humpback whales
January 3, 2015

Humpback whales sound “dinner bell” when hunting at night

Eric Hopton for - Your Universe Online

Do humpback whales “sing for their supper”?

Communal behavior among humpback whales (Megaptera novaeangliae) is well observed. Humpbacks demonstrate an amazing degree of collaboration when cooperating in groups to corral their prey near the surface of the ocean. To study this type of communal feeding and collaboration at the bottom of the sea has proved to be a much harder task for marine biologists. But biologist Susan Parks, assistant professor of biology in the College of Arts and Sciences at Syracuse University, has been carrying out an intensive study of these unique deep water feeding behaviors.

Professor Parks, along with a consortium of other researchers, has demonstrated that communal feeding tactics do occur at the sea bottom and that these giant creatures depend the use of specific auditory cues to maintain contact and share information as they scour the depths of the ocean searching for their prey.

Previous studies have provided clear evidence of social learning in the transmission of specific population level traits in humpbacks. These behaviors include complex singing and stereotyped prey capturing behavior like the corralling technique. Although these group foraging techniques are well observed, there has been little research into how individuals coordinate behaviour in these groups.

Biologists have always struggled to understand how humpback whales find their prey in the darkness of the deep ocean. This latest research has shone some light into that darkness. It seems that humpbacks use acoustic cues to cooperate with each other when feeding on bottom prey, as well as at the surface.

Parks is a specialist in marine science and acoustic communication. She recently published her findings (“Evidence for acoustic communication among bottom foraging humpback whales,” 2014) in the December issue of Scientific Reports. The study was co-authored by researchers at Moss Landing Marine Laboratories, Oregon State University, Gerry E. Studds Stellwagen Bank National Marine Sanctuary and the Whale Center of New England.

Parks and her multi-institutional team spent ten years observing and studying humpback feeding patterns in the Gerry E. Studds Stellwagen Bank National Marine Sanctuary, off the Massachusetts coast. The biologists used tags deployed on 56 whales. The tags were fitted with special underwater recording devices to track the whales and collect data which would help the biologists discover how specific acoustic sounds might correlate with successful seafloor feeding. Analysis of the data revealed a “novel broadband patterned pulsed sound” produced by humpbacks engaged in bottom-feeding. The research team referred to the pulses as a "paired burst" sound. The paired burst sound production was associated exclusively with bottom feeding in low-light conditions, “predominantly with evidence of associated conspecifics nearby suggesting that the sound likely serves either as a communicative signal to conspecifics, a signal to affect prey behaviour, or possibly both.”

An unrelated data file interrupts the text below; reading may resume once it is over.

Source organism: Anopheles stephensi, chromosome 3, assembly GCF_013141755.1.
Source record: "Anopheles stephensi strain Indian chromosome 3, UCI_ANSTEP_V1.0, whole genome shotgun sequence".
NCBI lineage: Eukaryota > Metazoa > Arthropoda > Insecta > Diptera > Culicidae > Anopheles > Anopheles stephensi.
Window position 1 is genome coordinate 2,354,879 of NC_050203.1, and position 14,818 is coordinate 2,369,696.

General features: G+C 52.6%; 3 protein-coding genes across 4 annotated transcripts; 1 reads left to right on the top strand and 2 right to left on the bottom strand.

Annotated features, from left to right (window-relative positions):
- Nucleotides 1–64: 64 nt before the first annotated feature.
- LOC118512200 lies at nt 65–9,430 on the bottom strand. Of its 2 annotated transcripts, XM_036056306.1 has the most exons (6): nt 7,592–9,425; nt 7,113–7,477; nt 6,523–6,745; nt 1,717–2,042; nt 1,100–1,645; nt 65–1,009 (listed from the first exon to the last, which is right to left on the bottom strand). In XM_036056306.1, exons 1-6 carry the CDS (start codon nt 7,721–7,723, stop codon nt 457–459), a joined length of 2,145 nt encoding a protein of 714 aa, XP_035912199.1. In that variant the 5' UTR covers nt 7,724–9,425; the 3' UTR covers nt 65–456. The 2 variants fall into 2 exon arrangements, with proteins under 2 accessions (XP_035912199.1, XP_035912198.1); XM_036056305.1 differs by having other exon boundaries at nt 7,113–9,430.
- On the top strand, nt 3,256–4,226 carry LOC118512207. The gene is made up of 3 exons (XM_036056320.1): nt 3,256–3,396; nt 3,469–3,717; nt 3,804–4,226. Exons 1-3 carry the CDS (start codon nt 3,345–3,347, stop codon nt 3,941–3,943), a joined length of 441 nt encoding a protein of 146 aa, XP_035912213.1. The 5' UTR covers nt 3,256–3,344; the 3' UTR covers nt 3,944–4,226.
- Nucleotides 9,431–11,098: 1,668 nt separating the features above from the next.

The decade long study found that humpback whales do indeed use these “tick-tock” pulse noises when they hunt in groups at night in the almost total darkness of deep water. But, when foraging alone, they remain silent.

A favorite food of the humpback when deep water foraging, is the sand lance, an eel-like fish that buries itself in the seabed sand. Parks believes that the whales use vocal sounds to help flush the sand lance out the sand. The “tick-tock” sounds may also be a kind “come to dinner” bell for other whales in the vicinity during late-night foraging.

“Hints of behavior suggest that other whales who overhear the sounds are attracted to them and may eavesdrop on other whales hunting for food,” said Parks.


Follow redOrbit on TwitterFacebookInstagram and Pinterest.